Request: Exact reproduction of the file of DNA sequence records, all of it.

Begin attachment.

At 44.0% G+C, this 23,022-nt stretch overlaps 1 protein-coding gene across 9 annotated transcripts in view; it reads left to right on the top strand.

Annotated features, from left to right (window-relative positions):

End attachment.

At 44.0% G+C, this 23,022-nt stretch overlaps 1 protein-coding gene across 9 annotated transcripts in view; it reads left to right on the top strand.

Annotated features, from left to right (window-relative positions):